Japan10 Nikko2

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YOU CAN DOWNLOAD THIS PRESENTATION HERE: http://www.slideshare.net/michaelasanda/japan10-nikko2 Thank you! Nikkō is a town at the entrance to Nikko National Park, a popular destination for Japanese and international tourists. Attractions include three UNESCO World Heritage Sites: the mausoleum of shogun Tokugawa Ieyasu (Nikkō Tōshō-gū), Rinnō-ji Shrine and the Futarasan Shrine, which dates to the year 782. Elevations range from 200 to 2,000 m

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JAPAN Nikko Short but sweet touching trip 2

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Nikkō is a town at the entrance to Nikko National Park, a popular destination for Japanese and international tourists. Attractions include three UNESCO World Heritage Sites: the mausoleum of shogun Tokugawa Ieyasu (Nikkō Tōshō-gū), Rinnō-ji Shrine and the Futarasan Shrine, which dates to the year 782. Elevations range from 200 to 2,000 m

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The Sacred Bridge  crossing the Daiya River belongs to the Futarasan Shrine (UNESCO World Heritage Site)

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The Sacred Bridge is one of the main features of Nikko. The Shinkyo Bridge (Shinkyō, "sacred bridge") stands at the entrance to Nikko's shrines and temples. The bridge is ranked as one of Japan's three finest bridges Symbol of Nikkō

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The current Shinkyo was constructed in 1636, but a bridge of some kind had marked the same spot for much longer, although its exact origins are unclear

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According to legend, a priest named Shōdō Shonin and his followers climbed Mt. Nantai in the year 766 to pray for national prosperity. However, they could not cross the fast flowing Daiya River

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Shōdō prayed and a 10 foot tall god named Jinja-Daiou appeared with two snakes twisted around his right arm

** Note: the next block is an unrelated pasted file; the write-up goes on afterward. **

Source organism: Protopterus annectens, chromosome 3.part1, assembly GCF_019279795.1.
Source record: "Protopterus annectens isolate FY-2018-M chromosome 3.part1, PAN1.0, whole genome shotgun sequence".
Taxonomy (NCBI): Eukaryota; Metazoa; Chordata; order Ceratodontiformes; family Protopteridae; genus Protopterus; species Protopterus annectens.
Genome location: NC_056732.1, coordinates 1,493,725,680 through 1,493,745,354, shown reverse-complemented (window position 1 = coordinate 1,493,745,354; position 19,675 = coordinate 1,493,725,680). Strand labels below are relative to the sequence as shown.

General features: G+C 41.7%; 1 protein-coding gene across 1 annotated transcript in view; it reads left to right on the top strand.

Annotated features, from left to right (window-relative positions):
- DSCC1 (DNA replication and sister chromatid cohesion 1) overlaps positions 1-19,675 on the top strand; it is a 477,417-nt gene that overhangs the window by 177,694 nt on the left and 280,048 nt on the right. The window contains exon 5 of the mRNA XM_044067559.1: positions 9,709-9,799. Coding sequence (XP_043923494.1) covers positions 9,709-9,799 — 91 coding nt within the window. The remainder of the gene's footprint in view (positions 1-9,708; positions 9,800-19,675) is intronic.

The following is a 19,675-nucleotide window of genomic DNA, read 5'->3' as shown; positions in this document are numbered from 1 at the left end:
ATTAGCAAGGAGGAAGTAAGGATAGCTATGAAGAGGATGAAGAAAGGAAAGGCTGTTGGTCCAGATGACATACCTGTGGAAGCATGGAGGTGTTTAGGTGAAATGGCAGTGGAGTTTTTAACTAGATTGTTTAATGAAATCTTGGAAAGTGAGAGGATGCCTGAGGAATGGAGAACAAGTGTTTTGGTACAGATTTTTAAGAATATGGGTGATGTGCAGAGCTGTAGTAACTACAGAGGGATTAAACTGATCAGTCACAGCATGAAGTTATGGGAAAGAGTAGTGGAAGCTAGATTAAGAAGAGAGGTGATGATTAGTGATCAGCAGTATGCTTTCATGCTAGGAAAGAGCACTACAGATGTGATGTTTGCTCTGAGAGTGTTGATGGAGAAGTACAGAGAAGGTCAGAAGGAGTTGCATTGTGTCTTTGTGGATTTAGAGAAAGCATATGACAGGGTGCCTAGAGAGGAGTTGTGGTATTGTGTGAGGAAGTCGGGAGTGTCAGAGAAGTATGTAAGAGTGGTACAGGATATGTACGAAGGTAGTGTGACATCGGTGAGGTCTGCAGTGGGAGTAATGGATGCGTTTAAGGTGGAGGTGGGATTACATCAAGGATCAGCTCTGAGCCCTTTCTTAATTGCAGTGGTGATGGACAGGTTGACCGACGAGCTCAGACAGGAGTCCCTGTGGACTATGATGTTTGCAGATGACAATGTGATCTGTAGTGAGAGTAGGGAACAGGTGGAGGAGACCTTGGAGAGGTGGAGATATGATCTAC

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The bridge measures 28 meters long, 7.4 meters wide, and stands 10.6 meters above the river

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Jinja-Daiou released the blue and red snakes and they transformed themselves into a rainbow-like bridge covered with sedge, which Shōdō and his followers could use to cross the river

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That is why this bridge is sometimes called Yamasugeno-jabashi, which means the "Snake Bridge of Sedge"

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The Shinkyo has been rebuilt many times but has followed the same design pattern since 1636, when it could be used only by messengers of the Imperial court. It has been opened to the general public since 1973

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Fallen leaves littered the paths

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Cryptomeria japonica (syn. Cupressus japonicaL.f.) is endemic to Japan, where it is known as sugi. The tree is often called Japanese cedar in English, though the tree is not related to the true cedars (Cedrus). Sugi is the national tree of Japan, commonly planted around temples and shrines, with many hugely impressive trees planted centuries ago